Wikipedia 'founder of Facebook' platform from the founding partner of Wikipedia: WT: Social

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Jimmy Wales, co-founder of Wikipedia, has set up a new social media platform to survive with members' donations: WT: Social.

Wales, the platform already has more than 160 thousand users, he said.

The new platform seen as a competitor to Facebook 'will not sell user data and ads instead of trying to survive with users' donations, he said.

Those who want to join the platform will be put on the waiting list first and will be asked to invite other users. Or, those who want to be a user can choose the paid membership option.

We: Social stated that it was a 'news-oriented' platform and that members could change 'misleading' titles.

Users will be able to see articles shared by members in their networks. You will see the newest article at the top, then the other articles towards the bottom with the algorithm set according to your interests.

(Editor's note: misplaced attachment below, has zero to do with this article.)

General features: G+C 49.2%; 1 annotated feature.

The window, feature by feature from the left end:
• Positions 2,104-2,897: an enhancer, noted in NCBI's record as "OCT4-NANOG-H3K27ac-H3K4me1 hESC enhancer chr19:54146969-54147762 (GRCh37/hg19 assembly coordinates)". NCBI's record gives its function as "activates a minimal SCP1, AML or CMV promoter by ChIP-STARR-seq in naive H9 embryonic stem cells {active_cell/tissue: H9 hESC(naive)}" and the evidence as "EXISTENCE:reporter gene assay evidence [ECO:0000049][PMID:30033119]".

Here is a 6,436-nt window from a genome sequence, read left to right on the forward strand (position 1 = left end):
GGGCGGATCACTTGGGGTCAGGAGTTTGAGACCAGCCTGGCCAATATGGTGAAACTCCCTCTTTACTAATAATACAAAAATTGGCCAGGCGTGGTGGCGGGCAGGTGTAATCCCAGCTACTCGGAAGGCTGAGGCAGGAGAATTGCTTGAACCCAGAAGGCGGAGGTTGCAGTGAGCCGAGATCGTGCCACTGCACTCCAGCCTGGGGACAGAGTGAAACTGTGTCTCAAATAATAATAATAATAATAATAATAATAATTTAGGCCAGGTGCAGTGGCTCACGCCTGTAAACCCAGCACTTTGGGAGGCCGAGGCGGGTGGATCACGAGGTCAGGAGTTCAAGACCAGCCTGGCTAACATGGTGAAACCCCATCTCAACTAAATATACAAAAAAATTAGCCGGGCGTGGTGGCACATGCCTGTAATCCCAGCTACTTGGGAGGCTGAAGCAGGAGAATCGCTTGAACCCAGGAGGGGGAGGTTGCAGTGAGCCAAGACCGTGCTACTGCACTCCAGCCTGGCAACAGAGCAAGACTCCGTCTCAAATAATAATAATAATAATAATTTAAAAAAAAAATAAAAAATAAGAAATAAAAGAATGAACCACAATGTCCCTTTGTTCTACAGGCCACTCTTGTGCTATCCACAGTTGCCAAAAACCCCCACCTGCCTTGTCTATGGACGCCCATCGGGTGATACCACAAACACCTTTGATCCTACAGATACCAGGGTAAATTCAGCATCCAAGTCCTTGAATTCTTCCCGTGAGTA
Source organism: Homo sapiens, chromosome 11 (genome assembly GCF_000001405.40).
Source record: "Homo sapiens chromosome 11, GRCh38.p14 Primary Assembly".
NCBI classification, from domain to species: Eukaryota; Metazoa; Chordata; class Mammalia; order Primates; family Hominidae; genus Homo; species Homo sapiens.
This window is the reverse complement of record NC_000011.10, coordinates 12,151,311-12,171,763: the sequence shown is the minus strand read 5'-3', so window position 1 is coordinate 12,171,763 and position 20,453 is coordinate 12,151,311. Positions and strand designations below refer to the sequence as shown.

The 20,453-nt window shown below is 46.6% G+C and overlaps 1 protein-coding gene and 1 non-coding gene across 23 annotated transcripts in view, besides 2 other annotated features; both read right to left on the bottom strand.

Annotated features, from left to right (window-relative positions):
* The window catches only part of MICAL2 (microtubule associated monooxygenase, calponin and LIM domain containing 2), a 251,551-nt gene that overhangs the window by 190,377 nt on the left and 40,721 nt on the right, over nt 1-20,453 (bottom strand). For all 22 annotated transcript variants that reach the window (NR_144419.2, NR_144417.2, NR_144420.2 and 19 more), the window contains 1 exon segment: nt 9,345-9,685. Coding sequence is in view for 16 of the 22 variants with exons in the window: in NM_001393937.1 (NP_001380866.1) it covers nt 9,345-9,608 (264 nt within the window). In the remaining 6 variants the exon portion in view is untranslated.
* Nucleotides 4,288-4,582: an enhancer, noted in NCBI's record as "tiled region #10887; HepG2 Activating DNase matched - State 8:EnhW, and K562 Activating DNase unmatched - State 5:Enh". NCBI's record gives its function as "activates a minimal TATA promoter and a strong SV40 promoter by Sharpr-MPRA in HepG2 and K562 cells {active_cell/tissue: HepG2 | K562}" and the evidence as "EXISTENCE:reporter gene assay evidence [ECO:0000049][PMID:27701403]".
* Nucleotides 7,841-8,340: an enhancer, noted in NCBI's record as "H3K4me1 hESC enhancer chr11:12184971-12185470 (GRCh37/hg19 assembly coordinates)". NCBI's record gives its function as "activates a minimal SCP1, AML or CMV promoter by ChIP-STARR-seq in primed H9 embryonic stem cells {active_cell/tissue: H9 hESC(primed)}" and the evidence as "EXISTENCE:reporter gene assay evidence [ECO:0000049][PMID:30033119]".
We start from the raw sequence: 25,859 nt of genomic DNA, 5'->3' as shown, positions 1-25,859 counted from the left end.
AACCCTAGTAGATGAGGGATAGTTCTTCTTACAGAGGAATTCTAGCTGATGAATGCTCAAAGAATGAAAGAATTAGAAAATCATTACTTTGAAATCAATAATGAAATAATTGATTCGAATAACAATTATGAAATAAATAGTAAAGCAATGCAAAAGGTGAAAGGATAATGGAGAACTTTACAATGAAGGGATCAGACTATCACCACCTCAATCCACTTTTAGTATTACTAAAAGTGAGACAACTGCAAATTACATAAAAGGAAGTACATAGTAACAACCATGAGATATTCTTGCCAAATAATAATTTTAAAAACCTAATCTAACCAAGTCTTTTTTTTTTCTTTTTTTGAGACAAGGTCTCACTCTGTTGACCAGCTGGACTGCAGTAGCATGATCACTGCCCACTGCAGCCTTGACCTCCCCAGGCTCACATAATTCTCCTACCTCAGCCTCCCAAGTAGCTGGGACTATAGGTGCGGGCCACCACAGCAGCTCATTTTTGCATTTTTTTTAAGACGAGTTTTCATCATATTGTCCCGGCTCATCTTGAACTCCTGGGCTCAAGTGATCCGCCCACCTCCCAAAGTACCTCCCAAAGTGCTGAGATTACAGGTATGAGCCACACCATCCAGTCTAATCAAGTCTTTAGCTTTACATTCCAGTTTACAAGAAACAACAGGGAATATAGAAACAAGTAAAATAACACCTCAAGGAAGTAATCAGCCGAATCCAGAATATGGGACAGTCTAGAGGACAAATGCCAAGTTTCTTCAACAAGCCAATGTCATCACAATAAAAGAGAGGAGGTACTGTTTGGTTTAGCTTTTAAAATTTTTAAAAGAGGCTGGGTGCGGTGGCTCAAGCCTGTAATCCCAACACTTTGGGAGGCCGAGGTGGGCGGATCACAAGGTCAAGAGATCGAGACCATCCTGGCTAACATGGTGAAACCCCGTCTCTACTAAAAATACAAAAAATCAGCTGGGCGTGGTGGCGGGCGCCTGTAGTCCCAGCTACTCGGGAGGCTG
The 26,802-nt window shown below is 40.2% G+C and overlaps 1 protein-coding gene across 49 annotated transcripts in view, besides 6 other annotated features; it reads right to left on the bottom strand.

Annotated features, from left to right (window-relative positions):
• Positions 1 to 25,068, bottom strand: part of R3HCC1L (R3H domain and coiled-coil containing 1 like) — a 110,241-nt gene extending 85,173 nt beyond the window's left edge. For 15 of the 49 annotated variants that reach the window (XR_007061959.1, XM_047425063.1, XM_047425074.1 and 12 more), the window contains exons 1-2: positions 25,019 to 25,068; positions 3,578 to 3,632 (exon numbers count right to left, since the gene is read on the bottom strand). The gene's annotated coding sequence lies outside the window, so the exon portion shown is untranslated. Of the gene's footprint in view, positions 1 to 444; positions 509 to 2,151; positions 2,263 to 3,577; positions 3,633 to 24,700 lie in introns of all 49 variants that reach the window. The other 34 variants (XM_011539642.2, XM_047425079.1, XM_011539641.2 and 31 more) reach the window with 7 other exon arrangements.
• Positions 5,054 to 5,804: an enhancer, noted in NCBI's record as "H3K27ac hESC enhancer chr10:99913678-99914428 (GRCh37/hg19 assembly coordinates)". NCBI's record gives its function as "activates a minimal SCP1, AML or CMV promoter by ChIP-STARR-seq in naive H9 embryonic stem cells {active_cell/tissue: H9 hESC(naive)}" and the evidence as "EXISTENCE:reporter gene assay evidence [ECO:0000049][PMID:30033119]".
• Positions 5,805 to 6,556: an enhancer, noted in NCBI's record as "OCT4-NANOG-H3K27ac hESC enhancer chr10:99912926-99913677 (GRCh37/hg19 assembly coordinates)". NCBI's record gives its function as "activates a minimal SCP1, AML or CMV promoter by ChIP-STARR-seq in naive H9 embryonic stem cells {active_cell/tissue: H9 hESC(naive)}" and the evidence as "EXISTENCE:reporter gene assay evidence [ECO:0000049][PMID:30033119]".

Membership is £ 10 per month in the UK and £ 80 per year. 12 euros per month in Europe, 90 euros per year, 13 dollars per month in the United States, 100 dollars per year.

There are still denied access to Turkey in Wikipedia.

WT: Social's introductory message says:

"We'll make it possible for you to make your own choices, choose the content you want, change misleading headlines directly, or report issues with shares."

Jimmy Wales, in an interview with the Financial Times newspaper, preferred by large social networks 'advertising-driven business models' said that the problem.

With this model, Wales said, kazanan the highest winners are those who offer the lowest quality content '.

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In 2017, Wales set up the Wikitribune news platform, which was donated to fight counterfeit news.

But in October 2018, the platform had to dismantle its team of professional journalists.

WT: Social is a separate entity from Wikipedia.

Social media consultant Zoe Cairns says the platform needs to increase its numbers as quickly as possible in order to stand up to its giant competitors.

Cairns, "Too much money should be poured. People are very accustomed to the free social media. Companies can pay for it, but people are accustomed to free access to news at the fingertips," he said.

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